Example:

Heap Sort

Gif from Wikipedia
Code:

    #Heap Sort Algorithm

    def createHeap(data, length, index):

        largest = index
        left = 2 * index + 1
        right = 2 * index + 2

        if left < length and data[index] < data[left]:
            largest = left

        if right < length and data[largest] < data[right]:
            largest = right

        if largest != index:
            data[index], data[largest] = data[largest], data[index]
            createHeap(data, length, largest)

    def heapSort(data):
        length = len(data)

        #We build max heap
        for index in range(length, 0, -1):
            createHeap(data, length, index)

        for index in range(length -1, 0, -1):
            data[index], data[0] = data[0], data[index]

            createHeap(data, index, 0)

        print(data)
Enter fullscreen mode Exit fullscreen mode

Heap Sort has O(n*log(n)) time complexities for all the cases ( best case, average case, and worst case) making it one of the most used sorting algorithms.
Heapsort is great when you need to know just the "smallest" (or "largest") of a collection of items, without the overhead of keeping the remaining items in sorted order. For example, a Priority Queue.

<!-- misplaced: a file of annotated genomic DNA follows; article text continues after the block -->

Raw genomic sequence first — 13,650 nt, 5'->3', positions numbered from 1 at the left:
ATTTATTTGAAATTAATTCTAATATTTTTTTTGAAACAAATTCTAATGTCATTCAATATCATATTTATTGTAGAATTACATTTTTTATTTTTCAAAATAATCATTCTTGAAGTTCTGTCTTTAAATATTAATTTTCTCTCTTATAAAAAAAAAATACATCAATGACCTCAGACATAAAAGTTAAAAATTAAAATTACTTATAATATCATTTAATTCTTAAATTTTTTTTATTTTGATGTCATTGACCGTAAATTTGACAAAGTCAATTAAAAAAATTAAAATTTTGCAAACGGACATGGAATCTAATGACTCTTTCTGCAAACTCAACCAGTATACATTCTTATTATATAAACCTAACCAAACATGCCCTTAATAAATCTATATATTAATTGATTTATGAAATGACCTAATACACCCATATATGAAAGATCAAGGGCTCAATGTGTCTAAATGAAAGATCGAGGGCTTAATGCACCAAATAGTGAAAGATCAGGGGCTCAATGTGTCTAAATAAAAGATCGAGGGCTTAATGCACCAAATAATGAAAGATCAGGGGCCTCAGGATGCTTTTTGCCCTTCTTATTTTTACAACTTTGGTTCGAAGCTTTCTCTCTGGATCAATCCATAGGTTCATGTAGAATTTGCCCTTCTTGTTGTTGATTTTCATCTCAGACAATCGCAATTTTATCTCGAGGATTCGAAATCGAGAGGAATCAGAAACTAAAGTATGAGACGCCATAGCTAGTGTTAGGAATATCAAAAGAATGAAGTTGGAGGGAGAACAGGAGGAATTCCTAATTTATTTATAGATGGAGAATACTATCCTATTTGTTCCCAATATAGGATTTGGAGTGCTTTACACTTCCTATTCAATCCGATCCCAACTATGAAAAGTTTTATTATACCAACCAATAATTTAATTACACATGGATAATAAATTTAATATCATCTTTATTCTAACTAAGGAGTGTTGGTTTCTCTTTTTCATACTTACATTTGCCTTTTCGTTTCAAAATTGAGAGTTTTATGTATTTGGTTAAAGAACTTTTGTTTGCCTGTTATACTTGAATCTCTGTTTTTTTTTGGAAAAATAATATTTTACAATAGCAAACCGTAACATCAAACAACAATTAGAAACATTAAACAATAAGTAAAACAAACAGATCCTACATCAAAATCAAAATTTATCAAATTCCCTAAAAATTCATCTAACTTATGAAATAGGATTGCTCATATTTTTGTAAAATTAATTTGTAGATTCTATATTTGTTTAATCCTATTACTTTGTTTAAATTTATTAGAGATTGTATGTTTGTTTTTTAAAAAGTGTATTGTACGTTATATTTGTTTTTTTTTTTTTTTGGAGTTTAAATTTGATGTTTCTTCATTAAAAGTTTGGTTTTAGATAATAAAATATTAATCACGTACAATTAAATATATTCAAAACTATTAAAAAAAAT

Conclusion

In this article, I showed you must know algorithms with their implementation in Python. Every article can be made better so your suggestion or questions are welcome in the comment section.

​​If you also think that I missed some important sorting algorithm, let me know. β€‹πŸ€ β€‹

​​Check the code of all the sorting algorithms in this repo.

Discussion (13)

pic
Editor guide
Collapse
aminmansuri profile image
hidden_dude

Why is BubbleSort considered so important? I'd say it's the last failed algorithm you should know.

Important ones would be:

  1. InsertionSort and it's efficient variations ShellSort and HeapSort. Because it has a O(N) best case behavior (when already sorted).

  2. QuickSort, because in it's randomized version illustrates the power of random, and it's simplicity and raw speed.

  3. MergeSort because of it's stability and usefulness in parallel algorithms, distributed algorithms, and databases (ie. Merge join)

  4. RadixSoft because it's not a comparison algorithm and takes time O(n lg u) (which is MUCH faster than Quicksort). Van Embde Boas if you want to get really performant with these concepts with time O(n lg lg u).

  5. BitonicSort because it's a basic parallel sorting algorithm and also used in the more sophisticated theoretical efficient sorting algorithms.